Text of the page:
Chances to get picked: 50-60%
         This year: 30-40%

Friday, May 24, 2013

Maryland Draft Preview - The Seniors

by John Vittas, Jonathan Lewis &  2 others

Jimmy Reed, LHP
Sr.     Gaithersburg, MD

(drafted in the 21st Round of last year’s draft by the New York Yankees)

The Report: Reed has one of the best curveballs you will ever see. It’s nearly impossible to hit and accounts for many of his strikeouts. His fastball sits 87-89 and can touch 90 at times. He also has a good changeup with late sink that he can throw for strikes. But Jimmy’s best trait is his command, as he can put all three of his pitches where he needs to and mixes speeds extremely well. With three useful pitches, his arsenal is built for starting pitching, as he is equally effective against righties and lefties.

Reed dazzled ACC bats for the second straight year in 2013.
Photo: Washington Post

The Good: Reed finished top-10 in the ACC in ERA (2.33), innings pitched (88) and strikeouts (74). He was hands-down one of the best pitchers in the country in 2013 and peaked at the right time. He allowed just seven earned runs in his final five starts and stuck out 38 batters (7.6 K/start).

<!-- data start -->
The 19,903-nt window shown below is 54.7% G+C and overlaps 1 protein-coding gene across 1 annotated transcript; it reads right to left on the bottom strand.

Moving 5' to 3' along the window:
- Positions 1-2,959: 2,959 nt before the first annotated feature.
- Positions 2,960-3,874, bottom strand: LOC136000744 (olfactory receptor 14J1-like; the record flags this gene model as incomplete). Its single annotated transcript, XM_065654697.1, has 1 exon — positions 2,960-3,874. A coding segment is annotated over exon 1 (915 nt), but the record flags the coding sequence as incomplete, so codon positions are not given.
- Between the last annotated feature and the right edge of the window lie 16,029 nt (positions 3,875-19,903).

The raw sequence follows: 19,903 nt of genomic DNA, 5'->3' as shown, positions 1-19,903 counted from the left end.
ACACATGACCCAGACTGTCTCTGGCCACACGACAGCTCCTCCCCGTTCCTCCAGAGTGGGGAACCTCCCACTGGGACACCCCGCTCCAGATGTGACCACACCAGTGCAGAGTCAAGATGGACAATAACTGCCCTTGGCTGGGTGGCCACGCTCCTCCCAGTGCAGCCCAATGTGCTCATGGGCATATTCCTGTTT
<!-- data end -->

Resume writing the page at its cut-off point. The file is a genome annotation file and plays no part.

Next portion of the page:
The Bad: Reed lost a full 2 miles-per-hour on his fastball and was only able to touch 90 on occasion in 2013. The fastball is a major concern, as it will need to stay around 90 to keep Reed out of the "junk-baller" category. Also, having stayed in college for four years, it can be argued that his window to grow is closing.

The Bottom Line: The results are there, and he’ll likely dominate A-ball, but his ability to handle Big League hitters will be in question until he gets the chance.

Prediction: Jimmy will certainly get picked and likely in the first half of the draft. If it weren’t for the drop in velocity this year, he would be a top-5 round selection. But because of that, he’ll likely go later.

100% Chance to get picked
Rounds 10-20

Reed explains his decision to return to College Park

Jack Cleary, C
Sr.     Midlothian, VA

The Report: After a 2012 that saw Cleary bat .319 overall and .415 against ACC competition, Jack appeared to be on many pro radars coming into 2013. But his stock has fallen after a year to forget at the plate where he hit just .213. He lost some playing time as well, starting 38 of the team’s 55 games. Cleary was also exposed against good fastballs, as his swing simply took too long to get through the zone. However, his defense remained flawless.